HC Deb 15 April 1991 vol 189 cc12-3
12. Mr. Knox

To ask the Secretary of State for Social Security how many letters he has received about the uprating of child benefit in recent years.

Mr. Newton

There were 374 letters to Ministers in 1989 and 164 in 1990.

Mr. Knox

Is my right hon. Friend aware how warmly the decision to resume the index-rating of child benefit has been received? Will he accept my congratulations on winning that battle with the Treasury?

Mr. Newton

That is probably as friendly an exchange as I have had with my hon. Friend in the better part of eight or nine years, mostly as Minister responsible for social security. Perhaps I should congratulate him on being so nice to me.

Mrs. Margaret Ewing

Will the Secretary of State be responding to a report, which came out today from the Family Policy Studies Centre, showing that larger families in the United Kingdom benefit least from Government assistance in rearing their children? It would be helpful if he could place the report in the Library.

Mr. Newton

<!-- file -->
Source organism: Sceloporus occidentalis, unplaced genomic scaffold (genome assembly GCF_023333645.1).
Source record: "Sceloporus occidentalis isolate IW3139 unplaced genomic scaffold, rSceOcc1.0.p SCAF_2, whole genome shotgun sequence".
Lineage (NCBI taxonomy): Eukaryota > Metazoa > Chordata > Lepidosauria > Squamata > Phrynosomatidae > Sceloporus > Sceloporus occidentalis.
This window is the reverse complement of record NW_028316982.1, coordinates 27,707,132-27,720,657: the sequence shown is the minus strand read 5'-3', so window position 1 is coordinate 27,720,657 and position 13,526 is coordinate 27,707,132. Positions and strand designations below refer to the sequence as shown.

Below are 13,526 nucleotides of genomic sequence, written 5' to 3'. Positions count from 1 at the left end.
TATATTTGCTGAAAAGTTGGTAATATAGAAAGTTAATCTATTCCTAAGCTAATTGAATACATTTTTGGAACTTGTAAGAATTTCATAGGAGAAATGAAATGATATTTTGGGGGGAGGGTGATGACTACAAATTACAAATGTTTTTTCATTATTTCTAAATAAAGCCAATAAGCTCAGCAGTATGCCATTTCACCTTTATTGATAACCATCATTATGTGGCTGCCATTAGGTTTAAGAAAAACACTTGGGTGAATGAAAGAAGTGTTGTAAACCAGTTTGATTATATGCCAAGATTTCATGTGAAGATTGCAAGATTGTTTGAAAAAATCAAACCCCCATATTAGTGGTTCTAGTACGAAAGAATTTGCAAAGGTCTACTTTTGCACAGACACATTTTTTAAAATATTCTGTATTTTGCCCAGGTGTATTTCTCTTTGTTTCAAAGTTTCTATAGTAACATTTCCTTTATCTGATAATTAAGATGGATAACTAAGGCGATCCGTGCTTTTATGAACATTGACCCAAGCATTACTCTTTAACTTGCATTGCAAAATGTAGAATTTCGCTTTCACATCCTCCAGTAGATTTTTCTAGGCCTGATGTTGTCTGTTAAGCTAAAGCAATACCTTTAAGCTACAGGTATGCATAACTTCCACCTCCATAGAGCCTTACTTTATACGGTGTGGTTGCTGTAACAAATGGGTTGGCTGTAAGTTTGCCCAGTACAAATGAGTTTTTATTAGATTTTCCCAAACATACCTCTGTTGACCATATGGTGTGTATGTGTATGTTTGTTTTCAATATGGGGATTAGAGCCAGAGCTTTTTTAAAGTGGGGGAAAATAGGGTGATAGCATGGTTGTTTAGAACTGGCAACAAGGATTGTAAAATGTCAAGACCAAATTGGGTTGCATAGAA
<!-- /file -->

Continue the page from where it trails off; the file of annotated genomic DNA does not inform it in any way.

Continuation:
I shall consider whether to place it in the Library when I have established more about the precise status of the report. It is worth noticing that the only country in Europe where the average family size is not less than two is Eire, so comparisons that rest heavily upon child benefit for larger families apply only to a small minority. What we hear less about is that, for example, if the French regime for child benefit, in which there is no payment for the first child, were in force, 40 per cent. of those who receive child benefit in this country would not get it.

Mr. Favell

As my right hon. Friend knows, the increase in child benefit will be a help to the poorest families. However, one thing concerns me. The number of illegitimate births to women who have never been married seems to be rising. In Manchester last year, 49 per cent. of all births were illegitimate. Have the Government any plans to educate young women at school about the difficulties that they will face? I do not think that people appreciate the problems of bringing up a child alone.

Mr. Newton

It is probably best for me to draw my hon. Friend's remarks to the attention of my right hon. and learned Friend the Secretary of State for Education and Science; I have not yet gone into the workings of the education system. Let me pick up one point, however. My hon. Friend said that the increase in child benefit would help the poorest families. That is true of our child benefit increase, but not of the increase proposed in the shadow Budget by the hon. Member for Oldham, West (Mr. Meacher).